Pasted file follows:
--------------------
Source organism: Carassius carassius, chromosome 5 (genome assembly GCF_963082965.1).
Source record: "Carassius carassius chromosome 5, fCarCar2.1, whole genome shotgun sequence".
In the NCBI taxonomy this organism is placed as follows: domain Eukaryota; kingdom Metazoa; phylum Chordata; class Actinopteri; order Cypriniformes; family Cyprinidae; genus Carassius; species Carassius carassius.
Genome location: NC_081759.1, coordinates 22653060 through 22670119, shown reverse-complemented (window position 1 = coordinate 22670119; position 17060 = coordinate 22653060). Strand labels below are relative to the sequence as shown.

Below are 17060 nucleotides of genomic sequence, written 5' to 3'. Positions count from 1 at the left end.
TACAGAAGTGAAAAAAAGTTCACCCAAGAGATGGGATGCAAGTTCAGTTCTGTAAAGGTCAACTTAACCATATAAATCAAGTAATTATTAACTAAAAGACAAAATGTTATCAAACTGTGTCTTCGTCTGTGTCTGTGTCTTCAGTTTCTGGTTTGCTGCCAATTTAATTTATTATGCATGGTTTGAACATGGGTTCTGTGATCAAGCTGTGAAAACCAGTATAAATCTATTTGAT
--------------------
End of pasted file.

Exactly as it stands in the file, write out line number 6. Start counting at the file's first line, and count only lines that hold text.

TACAGAAGTGAAAAAAAGTTCACCCAAGAGATGGGATGCAAGTTCAGTTCTGTAAAGGTCAACTTAACCATATAAATCAAGTAATTATTAACTAAAAGACAAAATGTTATCAAACTGTGTCTTCGTCTGTGTCTGTGTCTTCAGTTTCTGGTTTGCTGCCAATTTAATTTATTATGCATGGTTTGAACATGGGTTCTGTGATCAAGCTGTGAAAACCAGTATAAATCTATTTGAT